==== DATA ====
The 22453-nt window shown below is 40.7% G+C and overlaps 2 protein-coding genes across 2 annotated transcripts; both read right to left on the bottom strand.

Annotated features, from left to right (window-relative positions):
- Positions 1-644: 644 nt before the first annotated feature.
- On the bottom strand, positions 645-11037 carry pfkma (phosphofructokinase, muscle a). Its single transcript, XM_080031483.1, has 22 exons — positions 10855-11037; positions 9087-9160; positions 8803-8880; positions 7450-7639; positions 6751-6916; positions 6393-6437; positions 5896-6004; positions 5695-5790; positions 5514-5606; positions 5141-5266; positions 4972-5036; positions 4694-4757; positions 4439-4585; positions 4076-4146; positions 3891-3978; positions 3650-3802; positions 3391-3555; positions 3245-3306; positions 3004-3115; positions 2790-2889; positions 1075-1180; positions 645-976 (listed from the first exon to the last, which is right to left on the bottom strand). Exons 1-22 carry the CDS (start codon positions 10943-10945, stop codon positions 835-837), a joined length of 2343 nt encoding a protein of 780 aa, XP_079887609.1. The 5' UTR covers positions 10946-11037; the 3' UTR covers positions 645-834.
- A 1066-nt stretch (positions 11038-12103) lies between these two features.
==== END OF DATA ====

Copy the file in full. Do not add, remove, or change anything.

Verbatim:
The 22453-nt window shown below is 40.7% G+C and overlaps 2 protein-coding genes across 2 annotated transcripts; both read right to left on the bottom strand.

Annotated features, from left to right (window-relative positions):
- Positions 1-644: 644 nt before the first annotated feature.
- On the bottom strand, positions 645-11037 carry pfkma (phosphofructokinase, muscle a). Its single transcript, XM_080031483.1, has 22 exons — positions 10855-11037; positions 9087-9160; positions 8803-8880; positions 7450-7639; positions 6751-6916; positions 6393-6437; positions 5896-6004; positions 5695-5790; positions 5514-5606; positions 5141-5266; positions 4972-5036; positions 4694-4757; positions 4439-4585; positions 4076-4146; positions 3891-3978; positions 3650-3802; positions 3391-3555; positions 3245-3306; positions 3004-3115; positions 2790-2889; positions 1075-1180; positions 645-976 (listed from the first exon to the last, which is right to left on the bottom strand). Exons 1-22 carry the CDS (start codon positions 10943-10945, stop codon positions 835-837), a joined length of 2343 nt encoding a protein of 780 aa, XP_079887609.1. The 5' UTR covers positions 10946-11037; the 3' UTR covers positions 645-834.
- A 1066-nt stretch (positions 11038-12103) lies between these two features.